The reasons we are shopping online, as well as the ways we are doing it, are changing. A survey from bauermedia.com indicates that while 56% of consumers are most likely to shop out of necessity, consumers have a variety of motivations:
- 34% buy to make life easier
- 30% buy to entertain
- 27% buy as a reward for themselves
- 20% buy out of boredom
Respondents also stated that ease of purchase, availability, company reputation, and speed of delivery were major factors which swayed buying decisions.
Creating an online experience which satisfies consumers’ need for entertainment and reward should be a focus for all brands, but particularly those in the private brand sector, where players have trailed behind national brands in establishing comprehensive ecommerce strategies.
Private brands and the recovery era
Private brands have a historical precedent of solid performance during economic downturns. However, consumers do not want to feel as though they are having to sacrifice on quality or are being forced to shop with a certain retailer. In this environment private brands delivering a feeling of choice, normalcy and high quality will inspire customers to shop a certain private brand because they want to, not because they have to.
Currently, private brands are in a better position than ever to harness public mood and to leverage the full capabilities of their digital platforms for improved consumer loyalty.
In a post-Covid 19 world, a strong ecommerce strategy involves the use of innovative content in support of compelling onpack design – such as video, complementary product suggestions, recipes, lifestyle photography, and in app rewards – which encourage consumers to engage with the brand. To turn visitor clicks into conversions, make your private brand ecommerce:
• Easy to navigate
• Tell the brand story
• Be consistent in look and feel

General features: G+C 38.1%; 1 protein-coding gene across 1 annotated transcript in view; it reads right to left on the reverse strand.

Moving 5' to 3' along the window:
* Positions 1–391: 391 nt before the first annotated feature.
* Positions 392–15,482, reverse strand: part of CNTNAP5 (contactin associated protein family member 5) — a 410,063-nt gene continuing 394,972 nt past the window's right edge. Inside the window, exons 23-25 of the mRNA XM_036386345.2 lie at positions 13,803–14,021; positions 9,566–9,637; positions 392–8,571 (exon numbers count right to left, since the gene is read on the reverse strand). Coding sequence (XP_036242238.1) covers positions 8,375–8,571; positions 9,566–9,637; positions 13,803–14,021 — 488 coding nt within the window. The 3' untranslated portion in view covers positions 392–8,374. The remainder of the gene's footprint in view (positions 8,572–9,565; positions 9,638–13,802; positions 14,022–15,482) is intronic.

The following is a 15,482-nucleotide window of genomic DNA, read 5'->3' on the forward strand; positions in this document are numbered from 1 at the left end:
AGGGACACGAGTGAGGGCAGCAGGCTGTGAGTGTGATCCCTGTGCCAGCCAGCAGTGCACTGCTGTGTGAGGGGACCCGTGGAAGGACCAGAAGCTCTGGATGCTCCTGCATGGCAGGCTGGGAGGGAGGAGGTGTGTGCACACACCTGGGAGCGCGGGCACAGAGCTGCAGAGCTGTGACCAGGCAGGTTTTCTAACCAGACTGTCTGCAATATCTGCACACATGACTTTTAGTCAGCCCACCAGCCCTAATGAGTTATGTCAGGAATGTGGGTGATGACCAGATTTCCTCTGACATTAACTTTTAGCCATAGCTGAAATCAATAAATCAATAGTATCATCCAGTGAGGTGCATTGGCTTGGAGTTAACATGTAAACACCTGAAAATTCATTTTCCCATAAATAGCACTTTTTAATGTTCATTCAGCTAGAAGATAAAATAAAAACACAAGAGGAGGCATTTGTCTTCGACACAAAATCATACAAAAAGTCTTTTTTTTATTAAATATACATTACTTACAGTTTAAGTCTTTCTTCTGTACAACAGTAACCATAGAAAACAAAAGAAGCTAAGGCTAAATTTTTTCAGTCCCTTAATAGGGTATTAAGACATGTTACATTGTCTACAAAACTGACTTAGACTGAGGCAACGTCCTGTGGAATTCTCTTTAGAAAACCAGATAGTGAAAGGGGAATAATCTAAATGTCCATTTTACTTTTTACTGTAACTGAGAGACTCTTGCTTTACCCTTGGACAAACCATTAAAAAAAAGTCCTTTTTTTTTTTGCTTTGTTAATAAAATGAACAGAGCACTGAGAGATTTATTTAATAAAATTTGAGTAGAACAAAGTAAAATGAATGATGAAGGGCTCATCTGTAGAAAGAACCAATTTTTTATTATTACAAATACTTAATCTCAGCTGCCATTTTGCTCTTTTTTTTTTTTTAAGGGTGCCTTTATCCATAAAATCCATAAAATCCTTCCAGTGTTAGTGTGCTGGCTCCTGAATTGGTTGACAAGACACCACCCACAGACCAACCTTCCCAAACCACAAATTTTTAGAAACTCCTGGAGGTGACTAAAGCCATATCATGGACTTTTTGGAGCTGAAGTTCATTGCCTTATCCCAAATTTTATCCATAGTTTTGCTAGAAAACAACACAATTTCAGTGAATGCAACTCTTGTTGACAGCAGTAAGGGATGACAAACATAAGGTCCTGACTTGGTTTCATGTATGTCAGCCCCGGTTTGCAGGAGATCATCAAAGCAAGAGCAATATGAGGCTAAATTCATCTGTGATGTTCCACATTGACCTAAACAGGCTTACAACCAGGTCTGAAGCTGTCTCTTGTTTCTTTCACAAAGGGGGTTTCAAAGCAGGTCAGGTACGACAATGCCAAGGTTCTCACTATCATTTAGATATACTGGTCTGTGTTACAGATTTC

- Show product in use
- Communicate the benefit(s)
- Deliver on the brand promise
- Show the whole offering
In these ways it’s possible to guide consumers to the products which suit their lifestyles, budgets and dietary needs, transforming the basic online shop into a meaningful consumer experience.
The act of crafting the online journey of the consumer from start to finish means better long-term brand equity for private brands – as well as improved resilience in the face of unstable economies which are staggering back to previous levels.
A brand’s post-Covid outcome will depend on its ability to drive forward, rather than taking a “wait and see” approach. Those will be the brands that stand to thrive, not just survive.
About the Author:
Matt Caldwell, USA VP Client Engagement, Equator Design
An experienced marketer, Matt Caldwell joined packaging design specialist, Equator Design as USA VP Client Engagement two years ago, with a remit to lead the client service departments across the company’s multiple US locations. It’s a role that draws on his first-hand experience of the retail sector and his collaborative focus on creative project delivery. He spent 13 years in-house at Aldi in senior sales, operational and buying roles across a number of categories, which has given him an insightful understanding of what a retailer needs from an agency and the importance of the pack in consumer engagement.
His role at Equator Design involves supporting and empowering the company’s inter-disciplinary team to deliver for its retail and CPG clients, drawing on a pool of talent across the agency’s under-one-roof capabilities, which include strategy, account management, design, artwork, styling, photography and production.
For both retailers and CPG clients, Matt plays a key role in the transformation of brands by understanding the commercial drivers influencing product, range and category strategy, and building teams that can translate insight into winning strategies and inspirational designs that are deliverable, commercially viable and appealing.